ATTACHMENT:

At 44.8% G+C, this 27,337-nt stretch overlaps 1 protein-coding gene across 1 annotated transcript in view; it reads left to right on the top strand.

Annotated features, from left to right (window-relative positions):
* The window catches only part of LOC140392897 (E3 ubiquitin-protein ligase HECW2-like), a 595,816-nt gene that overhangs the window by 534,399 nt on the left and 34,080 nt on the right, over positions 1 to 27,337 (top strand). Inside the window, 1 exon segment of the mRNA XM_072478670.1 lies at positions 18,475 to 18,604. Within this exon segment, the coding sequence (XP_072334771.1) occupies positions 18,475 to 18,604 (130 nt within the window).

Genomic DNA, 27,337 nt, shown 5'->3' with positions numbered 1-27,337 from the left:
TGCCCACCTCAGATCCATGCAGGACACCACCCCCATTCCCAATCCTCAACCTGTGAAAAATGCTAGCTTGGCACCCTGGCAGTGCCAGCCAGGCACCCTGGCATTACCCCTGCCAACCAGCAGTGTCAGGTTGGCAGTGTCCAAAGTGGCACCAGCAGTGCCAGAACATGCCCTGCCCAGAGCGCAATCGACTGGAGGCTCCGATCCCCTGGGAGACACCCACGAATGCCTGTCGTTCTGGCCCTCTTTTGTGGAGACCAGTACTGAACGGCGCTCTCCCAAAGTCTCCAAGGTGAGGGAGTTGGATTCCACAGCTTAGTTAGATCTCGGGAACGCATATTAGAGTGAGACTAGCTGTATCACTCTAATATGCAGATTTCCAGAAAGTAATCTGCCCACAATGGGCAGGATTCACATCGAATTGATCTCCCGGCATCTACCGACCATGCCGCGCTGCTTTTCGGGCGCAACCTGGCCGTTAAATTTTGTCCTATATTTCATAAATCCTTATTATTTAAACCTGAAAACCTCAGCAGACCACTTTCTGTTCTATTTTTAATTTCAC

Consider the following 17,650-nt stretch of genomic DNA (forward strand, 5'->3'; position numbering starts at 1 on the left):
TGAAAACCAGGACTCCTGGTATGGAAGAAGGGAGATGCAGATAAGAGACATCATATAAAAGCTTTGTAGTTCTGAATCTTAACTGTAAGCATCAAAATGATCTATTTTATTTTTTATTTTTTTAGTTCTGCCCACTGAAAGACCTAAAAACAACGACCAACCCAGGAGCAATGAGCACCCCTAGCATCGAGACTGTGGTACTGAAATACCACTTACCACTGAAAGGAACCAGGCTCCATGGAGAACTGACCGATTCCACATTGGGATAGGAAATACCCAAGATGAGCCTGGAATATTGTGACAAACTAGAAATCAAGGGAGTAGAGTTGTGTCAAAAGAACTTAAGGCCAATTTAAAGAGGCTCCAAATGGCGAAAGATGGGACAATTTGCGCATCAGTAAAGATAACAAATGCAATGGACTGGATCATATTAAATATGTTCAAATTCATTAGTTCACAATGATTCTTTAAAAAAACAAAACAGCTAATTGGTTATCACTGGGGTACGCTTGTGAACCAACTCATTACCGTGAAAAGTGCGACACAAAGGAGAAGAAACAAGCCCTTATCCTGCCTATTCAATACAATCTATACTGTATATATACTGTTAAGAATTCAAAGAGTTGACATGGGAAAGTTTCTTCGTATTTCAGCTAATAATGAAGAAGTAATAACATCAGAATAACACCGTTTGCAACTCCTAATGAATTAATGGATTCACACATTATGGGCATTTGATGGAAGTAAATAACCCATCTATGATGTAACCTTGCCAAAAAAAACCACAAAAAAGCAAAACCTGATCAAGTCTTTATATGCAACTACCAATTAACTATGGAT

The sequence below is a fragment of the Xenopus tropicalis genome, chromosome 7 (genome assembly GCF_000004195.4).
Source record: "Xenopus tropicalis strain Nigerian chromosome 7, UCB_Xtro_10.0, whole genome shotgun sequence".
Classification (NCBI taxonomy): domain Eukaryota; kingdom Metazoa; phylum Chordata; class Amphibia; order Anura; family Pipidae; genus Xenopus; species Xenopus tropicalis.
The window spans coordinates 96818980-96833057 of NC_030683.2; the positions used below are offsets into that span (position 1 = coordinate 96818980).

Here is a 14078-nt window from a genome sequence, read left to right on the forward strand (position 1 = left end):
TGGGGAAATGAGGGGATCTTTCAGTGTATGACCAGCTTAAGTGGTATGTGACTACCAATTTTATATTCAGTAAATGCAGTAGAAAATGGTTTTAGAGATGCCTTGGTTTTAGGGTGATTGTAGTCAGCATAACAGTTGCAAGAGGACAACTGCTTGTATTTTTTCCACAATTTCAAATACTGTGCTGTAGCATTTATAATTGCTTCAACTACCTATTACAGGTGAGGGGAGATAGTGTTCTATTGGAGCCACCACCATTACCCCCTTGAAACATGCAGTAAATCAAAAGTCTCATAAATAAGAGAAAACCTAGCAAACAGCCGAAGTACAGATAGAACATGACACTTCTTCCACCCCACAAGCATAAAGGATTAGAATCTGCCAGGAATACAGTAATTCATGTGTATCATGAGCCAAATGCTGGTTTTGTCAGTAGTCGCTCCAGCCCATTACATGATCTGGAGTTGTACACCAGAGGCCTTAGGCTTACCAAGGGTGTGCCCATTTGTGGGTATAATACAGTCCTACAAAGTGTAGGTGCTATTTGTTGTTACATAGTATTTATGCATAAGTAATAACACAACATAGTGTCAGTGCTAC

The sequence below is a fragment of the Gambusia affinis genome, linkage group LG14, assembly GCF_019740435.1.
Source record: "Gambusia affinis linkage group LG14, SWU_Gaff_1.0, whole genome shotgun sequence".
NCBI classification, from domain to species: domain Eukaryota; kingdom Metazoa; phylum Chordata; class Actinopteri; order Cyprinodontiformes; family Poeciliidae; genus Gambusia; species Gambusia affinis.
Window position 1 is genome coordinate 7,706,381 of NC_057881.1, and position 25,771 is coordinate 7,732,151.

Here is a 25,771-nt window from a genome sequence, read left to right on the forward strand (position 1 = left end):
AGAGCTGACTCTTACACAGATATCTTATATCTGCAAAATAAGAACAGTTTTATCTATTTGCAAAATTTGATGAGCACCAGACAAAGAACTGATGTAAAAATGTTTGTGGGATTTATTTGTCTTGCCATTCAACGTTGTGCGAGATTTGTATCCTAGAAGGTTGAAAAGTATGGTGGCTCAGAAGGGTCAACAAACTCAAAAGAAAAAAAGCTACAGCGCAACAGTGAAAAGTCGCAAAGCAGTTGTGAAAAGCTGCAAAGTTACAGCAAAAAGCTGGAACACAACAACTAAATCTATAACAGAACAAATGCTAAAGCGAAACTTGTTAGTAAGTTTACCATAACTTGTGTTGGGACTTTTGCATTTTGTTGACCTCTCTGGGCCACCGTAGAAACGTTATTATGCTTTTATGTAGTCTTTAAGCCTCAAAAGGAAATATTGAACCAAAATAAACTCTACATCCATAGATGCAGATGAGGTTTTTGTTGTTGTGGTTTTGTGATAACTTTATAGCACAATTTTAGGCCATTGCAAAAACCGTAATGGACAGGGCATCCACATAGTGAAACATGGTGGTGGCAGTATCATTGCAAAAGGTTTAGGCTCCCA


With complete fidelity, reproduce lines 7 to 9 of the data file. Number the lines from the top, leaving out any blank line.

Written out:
TGAAAACCAGGACTCCTGGTATGGAAGAAGGGAGATGCAGATAAGAGACATCATATAAAAGCTTTGTAGTTCTGAATCTTAACTGTAAGCATCAAAATGATCTATTTTATTTTTTATTTTTTTAGTTCTGCCCACTGAAAGACCTAAAAACAACGACCAACCCAGGAGCAATGAGCACCCCTAGCATCGAGACTGTGGTACTGAAATACCACTTACCACTGAAAGGAACCAGGCTCCATGGAGAACTGACCGATTCCACATTGGGATAGGAAATACCCAAGATGAGCCTGGAATATTGTGACAAACTAGAAATCAAGGGAGTAGAGTTGTGTCAAAAGAACTTAAGGCCAATTTAAAGAGGCTCCAAATGGCGAAAGATGGGACAATTTGCGCATCAGTAAAGATAACAAATGCAATGGACTGGATCATATTAAATATGTTCAAATTCATTAGTTCACAATGATTCTTTAAAAAAACAAAACAGCTAATTGGTTATCACTGGGGTACGCTTGTGAACCAACTCATTACCGTGAAAAGTGCGACACAAAGGAGAAGAAACAAGCCCTTATCCTGCCTATTCAATACAATCTATACTGTATATATACTGTTAAGAATTCAAAGAGTTGACATGGGAAAGTTTCTTCGTATTTCAGCTAATAATGAAGAAGTAATAACATCAGAATAACACCGTTTGCAACTCCTAATGAATTAATGGATTCACACATTATGGGCATTTGATGGAAGTAAATAACCCATCTATGATGTAACCTTGCCAAAAAAAACCACAAAAAAGCAAAACCTGATCAAGTCTTTATATGCAACTACCAATTAACTATGGAT

The sequence below is a fragment of the Xenopus tropicalis genome, chromosome 7 (genome assembly GCF_000004195.4).
Source record: "Xenopus tropicalis strain Nigerian chromosome 7, UCB_Xtro_10.0, whole genome shotgun sequence".